Dr Philip Ball responds, mainly to the book itself. Science is much less methodical that it appears, than it might formally admit (Maxwell’s scientific neurosis?). Trend to have to define and justify (funding) aims in terms of economic benefit. (But must aims be economic – bean-countable?) Dr Ball sees the solutions as essentially economic, even if they may require alternate market models and incentives. The recently recurring reminder that Adam Smith was a moral philosopher before and above his position as an economist. (Very Benthamite – reducing all issues to cost-benefit, even justifying art projects on relevance and benefit.) Democracy is not a necessary part of scientific progress. Agree focus must shift from knowing, but to doing.

Alan Sokal responding;  Science does make metaphysical assumptions, even though it would deny it. Scientists take weekends off, but we all know when non-unified scientific hypotheses are crazy. Nick’s work on the hierarchical AOE/R are important contributions to the philosophy of science, but the lack of “Wisdom Inquiry” in academic institutions is not really the fundamental problem preventing progress, rather than say economic incentives. Nick’s wisdom inquiry claims are probably more targeted at the social sciences than the natural sciences. (Quite the opposite in fact.)

My take is this.

Alan Sokal is well known for his fighting on the side of strict rationality against social constructivism, and yes we can all shoot PoMo Social Constructivists like fish in a barrel. Nick Maxwell’s “Aim Oriented Empiricism” basis for wisdom is however at that interface of rational knowledge with the social.

Yes, the rationality of the processes of gaining and applying knowledge may be strictly objective, logical, scientific. But, the rationality of aims is more than that. It’s also about what we value and how we agree what we should value. That is philosophical, even subjective and clearly social. They’re “problematic” – the task as Nick says is social methodology or social philosophy, not social science – requiring more than rational knowledge to manage and solve. Wisdom.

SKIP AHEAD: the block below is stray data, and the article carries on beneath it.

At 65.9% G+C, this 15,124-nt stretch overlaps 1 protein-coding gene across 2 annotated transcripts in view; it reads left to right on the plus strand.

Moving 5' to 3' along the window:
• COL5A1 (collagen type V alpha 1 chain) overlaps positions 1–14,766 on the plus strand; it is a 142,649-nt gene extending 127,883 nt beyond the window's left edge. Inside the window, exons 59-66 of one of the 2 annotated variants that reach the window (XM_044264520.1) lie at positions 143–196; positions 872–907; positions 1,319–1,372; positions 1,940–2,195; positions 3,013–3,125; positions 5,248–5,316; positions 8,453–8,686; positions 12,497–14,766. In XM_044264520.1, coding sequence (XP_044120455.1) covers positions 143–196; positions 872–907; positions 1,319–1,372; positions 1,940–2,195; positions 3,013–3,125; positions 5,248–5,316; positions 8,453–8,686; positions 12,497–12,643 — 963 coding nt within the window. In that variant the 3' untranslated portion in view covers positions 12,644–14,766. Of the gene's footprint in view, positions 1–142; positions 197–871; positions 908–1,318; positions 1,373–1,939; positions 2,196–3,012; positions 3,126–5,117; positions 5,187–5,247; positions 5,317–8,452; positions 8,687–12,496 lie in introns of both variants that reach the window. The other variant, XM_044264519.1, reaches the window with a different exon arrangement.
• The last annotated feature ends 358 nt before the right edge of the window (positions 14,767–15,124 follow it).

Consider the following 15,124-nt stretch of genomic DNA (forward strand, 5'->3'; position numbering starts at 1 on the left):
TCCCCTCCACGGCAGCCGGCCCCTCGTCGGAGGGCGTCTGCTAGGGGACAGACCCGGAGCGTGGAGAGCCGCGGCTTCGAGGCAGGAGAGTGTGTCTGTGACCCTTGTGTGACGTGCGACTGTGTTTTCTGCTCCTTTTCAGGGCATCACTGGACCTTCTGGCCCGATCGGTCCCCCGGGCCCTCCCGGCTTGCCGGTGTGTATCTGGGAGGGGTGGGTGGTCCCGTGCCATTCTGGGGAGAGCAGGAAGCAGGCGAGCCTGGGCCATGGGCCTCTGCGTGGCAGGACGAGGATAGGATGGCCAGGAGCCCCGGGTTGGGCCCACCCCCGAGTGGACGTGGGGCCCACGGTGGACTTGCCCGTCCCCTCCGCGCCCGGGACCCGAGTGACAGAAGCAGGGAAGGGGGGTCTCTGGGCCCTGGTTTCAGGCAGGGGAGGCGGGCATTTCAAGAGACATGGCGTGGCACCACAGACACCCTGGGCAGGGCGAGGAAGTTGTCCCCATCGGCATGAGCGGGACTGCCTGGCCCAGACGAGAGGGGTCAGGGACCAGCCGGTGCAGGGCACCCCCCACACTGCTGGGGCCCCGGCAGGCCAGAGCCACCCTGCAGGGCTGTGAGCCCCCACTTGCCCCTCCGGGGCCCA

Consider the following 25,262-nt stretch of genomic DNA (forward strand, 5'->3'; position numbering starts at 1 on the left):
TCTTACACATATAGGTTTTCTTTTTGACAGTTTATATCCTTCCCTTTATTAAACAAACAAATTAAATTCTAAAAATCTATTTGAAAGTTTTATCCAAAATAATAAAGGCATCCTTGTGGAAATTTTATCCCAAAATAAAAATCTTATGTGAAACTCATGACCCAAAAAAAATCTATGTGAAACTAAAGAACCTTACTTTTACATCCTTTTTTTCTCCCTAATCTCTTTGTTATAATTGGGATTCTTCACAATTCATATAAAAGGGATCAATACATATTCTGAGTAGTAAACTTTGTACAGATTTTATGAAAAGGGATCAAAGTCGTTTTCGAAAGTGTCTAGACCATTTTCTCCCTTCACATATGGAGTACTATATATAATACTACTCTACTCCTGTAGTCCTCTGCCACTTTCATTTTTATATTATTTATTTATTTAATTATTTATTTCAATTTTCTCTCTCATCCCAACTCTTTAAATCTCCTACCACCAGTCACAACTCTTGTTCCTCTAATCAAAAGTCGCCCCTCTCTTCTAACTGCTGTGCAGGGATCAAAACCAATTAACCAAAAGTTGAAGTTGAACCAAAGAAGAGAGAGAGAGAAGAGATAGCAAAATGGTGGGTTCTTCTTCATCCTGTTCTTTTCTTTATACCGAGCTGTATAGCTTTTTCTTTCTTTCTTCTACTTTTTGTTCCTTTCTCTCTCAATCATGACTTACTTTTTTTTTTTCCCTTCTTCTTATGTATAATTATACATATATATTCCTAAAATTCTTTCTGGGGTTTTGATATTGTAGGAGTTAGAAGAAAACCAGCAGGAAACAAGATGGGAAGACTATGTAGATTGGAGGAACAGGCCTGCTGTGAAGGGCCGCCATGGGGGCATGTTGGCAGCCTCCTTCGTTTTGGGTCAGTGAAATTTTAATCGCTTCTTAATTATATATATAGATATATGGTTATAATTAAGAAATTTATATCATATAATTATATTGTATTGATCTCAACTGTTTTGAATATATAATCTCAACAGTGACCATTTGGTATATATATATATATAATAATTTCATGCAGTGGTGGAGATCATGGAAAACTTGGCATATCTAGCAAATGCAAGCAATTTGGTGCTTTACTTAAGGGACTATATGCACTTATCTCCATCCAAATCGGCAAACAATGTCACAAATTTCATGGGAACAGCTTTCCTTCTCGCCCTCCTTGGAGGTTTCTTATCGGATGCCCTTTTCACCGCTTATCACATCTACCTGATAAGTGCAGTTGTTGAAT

So, does Alan Sokal believe there can be more to applied wisdom than strictly logical, objective, scientific rationality and knowledge? Apparently not.

Ultimately disappointing, the discussion drew out into very general criticisms of “too hard”, and wider questions of national, resource and conflict governance – the arithmetic of democracy not excluded (*1) – well beyond academe. In fact both respondents really failed to pick up on the social values aspect of Nick’s “Aim Orientation”, slipping too easily to see aims as quantifiable economic goals (*2).



(*1) Sure, the one man one vote emancipation, epitomises the importance of the value of any human, but we’re talking here about methodology and doing, We can’t all take equal roles in every action, let alone deciding every action by popular poll.

(*2) Sure, technology is universally recognised as the main driver of global economic activity, and science as the main enabler of technology (Kondratiev, Schumpeter, Kuhn, you name them). But as well as enabling, what we do needs enacting, requiring populations of people with hearts and minds, hopes and fears, that ultimately determine what is achieved; Hiroshima or Hinkley.

Outsourcing Judgement to Calculation @tiffanyjenkins